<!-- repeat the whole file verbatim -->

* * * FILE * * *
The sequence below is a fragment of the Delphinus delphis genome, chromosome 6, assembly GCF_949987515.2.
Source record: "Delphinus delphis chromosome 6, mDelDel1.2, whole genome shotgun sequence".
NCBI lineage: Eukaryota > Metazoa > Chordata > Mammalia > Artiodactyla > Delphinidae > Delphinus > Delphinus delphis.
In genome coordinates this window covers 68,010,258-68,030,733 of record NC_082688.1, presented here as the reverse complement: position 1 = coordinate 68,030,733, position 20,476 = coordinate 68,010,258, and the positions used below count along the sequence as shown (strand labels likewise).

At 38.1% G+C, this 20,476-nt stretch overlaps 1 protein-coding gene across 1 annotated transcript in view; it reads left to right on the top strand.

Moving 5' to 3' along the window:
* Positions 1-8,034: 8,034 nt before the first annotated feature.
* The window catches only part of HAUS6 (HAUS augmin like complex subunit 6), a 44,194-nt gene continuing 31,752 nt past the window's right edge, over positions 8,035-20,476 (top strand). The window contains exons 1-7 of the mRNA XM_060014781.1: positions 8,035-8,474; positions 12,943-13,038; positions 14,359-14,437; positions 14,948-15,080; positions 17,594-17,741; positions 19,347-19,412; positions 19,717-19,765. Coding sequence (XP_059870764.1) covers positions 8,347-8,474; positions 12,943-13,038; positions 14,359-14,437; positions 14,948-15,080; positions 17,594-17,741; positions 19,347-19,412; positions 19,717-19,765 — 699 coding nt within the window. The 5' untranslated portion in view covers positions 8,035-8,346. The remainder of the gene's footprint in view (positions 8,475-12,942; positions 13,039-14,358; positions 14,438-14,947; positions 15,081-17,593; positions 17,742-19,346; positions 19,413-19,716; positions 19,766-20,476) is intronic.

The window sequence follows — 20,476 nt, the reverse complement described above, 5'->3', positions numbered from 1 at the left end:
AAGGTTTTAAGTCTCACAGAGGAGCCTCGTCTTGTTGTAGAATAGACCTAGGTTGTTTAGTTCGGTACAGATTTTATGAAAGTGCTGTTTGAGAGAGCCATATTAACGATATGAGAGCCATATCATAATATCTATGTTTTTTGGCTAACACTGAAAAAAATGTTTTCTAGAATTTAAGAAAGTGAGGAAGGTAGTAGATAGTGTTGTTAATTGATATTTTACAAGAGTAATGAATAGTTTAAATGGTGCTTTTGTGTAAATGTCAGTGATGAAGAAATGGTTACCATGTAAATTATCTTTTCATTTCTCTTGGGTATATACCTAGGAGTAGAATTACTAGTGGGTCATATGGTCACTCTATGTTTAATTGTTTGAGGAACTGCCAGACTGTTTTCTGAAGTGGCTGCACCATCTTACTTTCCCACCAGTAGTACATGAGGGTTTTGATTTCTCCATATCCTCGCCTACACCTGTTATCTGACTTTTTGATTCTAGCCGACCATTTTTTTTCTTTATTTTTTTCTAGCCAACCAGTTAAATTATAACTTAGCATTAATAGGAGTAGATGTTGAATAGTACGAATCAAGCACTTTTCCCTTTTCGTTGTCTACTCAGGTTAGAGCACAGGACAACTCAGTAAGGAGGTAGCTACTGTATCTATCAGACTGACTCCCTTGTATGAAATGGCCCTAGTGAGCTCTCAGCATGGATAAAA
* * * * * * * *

The sequence below is a fragment of the Delphinus delphis genome, chromosome 6, assembly GCF_949987515.2.
Source record: "Delphinus delphis chromosome 6, mDelDel1.2, whole genome shotgun sequence".
NCBI lineage: Eukaryota > Metazoa > Chordata > Mammalia > Artiodactyla > Delphinidae > Delphinus > Delphinus delphis.
In genome coordinates this window covers 68,010,258-68,030,733 of record NC_082688.1, presented here as the reverse complement: position 1 = coordinate 68,030,733, position 20,476 = coordinate 68,010,258, and the positions used below count along the sequence as shown (strand labels likewise).

At 38.1% G+C, this 20,476-nt stretch overlaps 1 protein-coding gene across 1 annotated transcript in view; it reads left to right on the top strand.

Moving 5' to 3' along the window:
* Positions 1-8,034: 8,034 nt before the first annotated feature.
* The window catches only part of HAUS6 (HAUS augmin like complex subunit 6), a 44,194-nt gene continuing 31,752 nt past the window's right edge, over positions 8,035-20,476 (top strand). The window contains exons 1-7 of the mRNA XM_060014781.1: positions 8,035-8,474; positions 12,943-13,038; positions 14,359-14,437; positions 14,948-15,080; positions 17,594-17,741; positions 19,347-19,412; positions 19,717-19,765. Coding sequence (XP_059870764.1) covers positions 8,347-8,474; positions 12,943-13,038; positions 14,359-14,437; positions 14,948-15,080; positions 17,594-17,741; positions 19,347-19,412; positions 19,717-19,765 — 699 coding nt within the window. The 5' untranslated portion in view covers positions 8,035-8,346. The remainder of the gene's footprint in view (positions 8,475-12,942; positions 13,039-14,358; positions 14,438-14,947; positions 15,081-17,593; positions 17,742-19,346; positions 19,413-19,716; positions 19,766-20,476) is intronic.

The window sequence follows — 20,476 nt, the reverse complement described above, 5'->3', positions numbered from 1 at the left end:
AAGGTTTTAAGTCTCACAGAGGAGCCTCGTCTTGTTGTAGAATAGACCTAGGTTGTTTAGTTCGGTACAGATTTTATGAAAGTGCTGTTTGAGAGAGCCATATTAACGATATGAGAGCCATATCATAATATCTATGTTTTTTGGCTAACACTGAAAAAAATGTTTTCTAGAATTTAAGAAAGTGAGGAAGGTAGTAGATAGTGTTGTTAATTGATATTTTACAAGAGTAATGAATAGTTTAAATGGTGCTTTTGTGTAAATGTCAGTGATGAAGAAATGGTTACCATGTAAATTATCTTTTCATTTCTCTTGGGTATATACCTAGGAGTAGAATTACTAGTGGGTCATATGGTCACTCTATGTTTAATTGTTTGAGGAACTGCCAGACTGTTTTCTGAAGTGGCTGCACCATCTTACTTTCCCACCAGTAGTACATGAGGGTTTTGATTTCTCCATATCCTCGCCTACACCTGTTATCTGACTTTTTGATTCTAGCCGACCATTTTTTTTCTTTATTTTTTTCTAGCCAACCAGTTAAATTATAACTTAGCATTAATAGGAGTAGATGTTGAATAGTACGAATCAAGCACTTTTCCCTTTTCGTTGTCTACTCAGGTTAGAGCACAGGACAACTCAGTAAGGAGGTAGCTACTGTATCTATCAGACTGACTCCCTTGTATGAAATGGCCCTAGTGAGCTCTCAGCATGGATAAAA